Jill tracksuit bottoms
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		Jill tracksuit bottoms
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		Jill tracksuit bottoms
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Jill tracksuit bottoms

IOTII Collection, 2015

Price: £80.00 + P&P

Size: One size only

Material: Cotton

Colour: Navy, Dark Grey

Photo credits: Atelier E.B

		Mockintosh Chair brooch

Mockintosh Chair brooch

IOTII Collection, 2015

Price: £96.00 + P&P

Size: 5 x 2.5cm

Material: Silver

Photo credits: Rob Smith

		Travel blankets with leather holder
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		Travel blankets with leather holder
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		Travel blankets with leather holder
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Travel blankets with leather holder

Woven travel blankets by Atelier E.B and Marc Camille Chaimowicz with leather holder.

Scotland Can Make It! Glasgow, 2014
‘How D’You Know Me’ (1/3)
‘Fade to Grés’ (2/3)
‘Emma…’ (3/3)

 

Please contact Panel shop for sales enquires.

Price: £545.00 + P&P

Size: 137 x 183cm

Material: Cashmere/lambswool and leather

Photo credits: Rob Smith

		Lapidary Stylist edition

Lapidary Stylist edition

Shantung silk Clovis workcoat from The Inventors of Tradition collection, 2011
Liquid to Kohl screenprint on calico cotton fabric poster, 140 × 44cm

Kölnischer Kunstverein Annual Editions Exhibition, Cologne, 2011
Edition of 10 + 2 AP

Price: £500.00

Material: Silk and calico cotton

Photo credits: Rob Smith

		Ivan tracksuit top
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		Ivan tracksuit top
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		Ivan tracksuit top
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		Ivan tracksuit top
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Ivan tracksuit top

IOTII Collection, 2015

Price: £165.00 + P&P

Size: Medium only

Material: Nylon

Colour: Sky blue

Photo credits: Rob Smith, Katja Mater, Atelier E.B

		Ost End Girls Collection fabric poster

Ost End Girls Collection fabric poster

2013

Price: £30.00 + P&P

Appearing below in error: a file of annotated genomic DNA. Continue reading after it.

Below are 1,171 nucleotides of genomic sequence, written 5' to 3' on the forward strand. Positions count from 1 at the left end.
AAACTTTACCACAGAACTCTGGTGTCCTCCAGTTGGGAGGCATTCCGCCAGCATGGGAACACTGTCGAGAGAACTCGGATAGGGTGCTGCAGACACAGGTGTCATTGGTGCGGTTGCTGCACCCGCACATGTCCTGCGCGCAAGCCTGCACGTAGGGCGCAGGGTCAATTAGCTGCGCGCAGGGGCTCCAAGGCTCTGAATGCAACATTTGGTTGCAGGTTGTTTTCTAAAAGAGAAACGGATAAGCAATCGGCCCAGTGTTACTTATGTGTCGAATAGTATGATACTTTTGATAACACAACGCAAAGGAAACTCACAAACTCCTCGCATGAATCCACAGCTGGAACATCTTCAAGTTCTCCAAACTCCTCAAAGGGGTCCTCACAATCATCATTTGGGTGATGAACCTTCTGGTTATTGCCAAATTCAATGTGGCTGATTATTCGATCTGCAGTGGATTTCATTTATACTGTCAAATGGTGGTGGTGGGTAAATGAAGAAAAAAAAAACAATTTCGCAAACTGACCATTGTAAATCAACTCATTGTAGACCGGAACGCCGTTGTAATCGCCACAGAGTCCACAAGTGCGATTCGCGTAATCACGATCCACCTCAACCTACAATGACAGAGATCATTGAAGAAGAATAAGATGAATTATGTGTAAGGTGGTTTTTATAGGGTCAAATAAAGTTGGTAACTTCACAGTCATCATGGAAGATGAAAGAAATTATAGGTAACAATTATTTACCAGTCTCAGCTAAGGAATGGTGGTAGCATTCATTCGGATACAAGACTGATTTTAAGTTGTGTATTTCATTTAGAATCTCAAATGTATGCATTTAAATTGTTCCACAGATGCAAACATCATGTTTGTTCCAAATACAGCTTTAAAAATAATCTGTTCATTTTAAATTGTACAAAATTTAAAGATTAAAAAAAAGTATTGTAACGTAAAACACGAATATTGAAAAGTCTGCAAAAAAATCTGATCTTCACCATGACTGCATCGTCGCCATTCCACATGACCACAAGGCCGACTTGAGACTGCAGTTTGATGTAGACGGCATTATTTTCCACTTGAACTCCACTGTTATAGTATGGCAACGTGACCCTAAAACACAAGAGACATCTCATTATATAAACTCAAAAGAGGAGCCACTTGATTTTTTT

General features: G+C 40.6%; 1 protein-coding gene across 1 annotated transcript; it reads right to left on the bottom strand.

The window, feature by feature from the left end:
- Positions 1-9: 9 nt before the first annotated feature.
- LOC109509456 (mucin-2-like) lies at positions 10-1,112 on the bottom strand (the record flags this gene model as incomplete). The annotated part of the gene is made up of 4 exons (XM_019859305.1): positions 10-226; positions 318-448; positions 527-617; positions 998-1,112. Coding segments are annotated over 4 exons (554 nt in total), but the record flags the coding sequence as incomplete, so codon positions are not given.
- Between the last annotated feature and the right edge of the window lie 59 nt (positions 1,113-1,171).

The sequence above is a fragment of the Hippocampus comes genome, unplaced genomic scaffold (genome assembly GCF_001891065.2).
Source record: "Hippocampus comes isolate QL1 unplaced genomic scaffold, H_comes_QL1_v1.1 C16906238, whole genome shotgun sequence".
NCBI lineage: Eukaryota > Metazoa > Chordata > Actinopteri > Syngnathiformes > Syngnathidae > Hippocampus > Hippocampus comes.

Size: 42 x 59cm

Material: Screen print on cotton

Photo credits: Atelier E.B

		Mockintosh Long brooch

Mockintosh Long brooch

IOTII Collection, 2015

Price: £96.00 + P&P

Size: 7 x 0.7cm

Material: Silver

Photo credits: Rob Smith

		Ost End Girls cap
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		Ost End Girls cap
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		Ost End Girls cap
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Ost End Girls cap

Everyone likes that yah posh-girl look of baseball cap with rugby shirt. Or Norma in the film Carrie – the mean girl with the red cap played by P.J Soles. Atelier E.B grew up dancing to The Pet Shop Boys and with the Ost End Girls caps they broadcast this fact unabashed.

Ost End Girls Collection, 2013

Price: £50.00 + P&P

Size: One size only

Material: Cotton

Colour: Navy, Dark Grey

Photo credits: Martin Clark, Martin Polak, Rob Smith,

		Paravent VI (Blanc Veiné / Fantasy football pitch)
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		Paravent VI (Blanc Veiné / Fantasy football pitch)
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Paravent VI (Blanc Veiné / Fantasy football pitch)

Atelier E.B’s first paravent was made for The Inventors of Tradition project in 2011, which required a folding screen to break up the exhibition space. With it they discovered an idiom that could serve several purposes, acting a site for collaboration and experimenting with materials, as well as providing a bridge between art and design, painting and sculpture.

The works are functional room dividers and essential changing-room furniture in Atelier E.B’s shop installations. Nonetheless, they are priced as contemporary art, and it is their fine art status that subsidises Atelier E.B’s ethical fashion label. The income they generate provides the resources for lengthy periods of research and experimentation, and allows the price of the garments to remain as low as possible for the consumer.

As a general rule, one side of the paravent is suited to a domestic environment, with pattern and tone used in an appropriately modest way; the other side typically employs more monumental motifs or oversized text works that relate to exhibition display and shop décor.

With one side always printed by Lipscombe and the other painted by McKenzie, the paravents symbolically and physically embody their artistic relationship. Never visible simultaneously except in the thin, colourful strips at their hinged edges, the division encapsulates the independence and interconnectedness of their practices within the collaboration, allowing for dissonance and contradiction without compromising reciprocity. In this the paravents have similar advantages to the quodlibets; by placing contrasting or complimentary material together, the intrinsic sovereignty of each piece is kept intact while new meaning is generated by the juxtaposition. They work together yet remain separate.

 

2015

Please contact Cabinet Gallery for sales enquires.

Size: 180 × 360cm

Material: Oil on canvas mounted on wood, silkscreen on cork mounted on wood, steel frame

Photo credits: Mark Blower

		Cleo enamel badge

Cleo enamel badge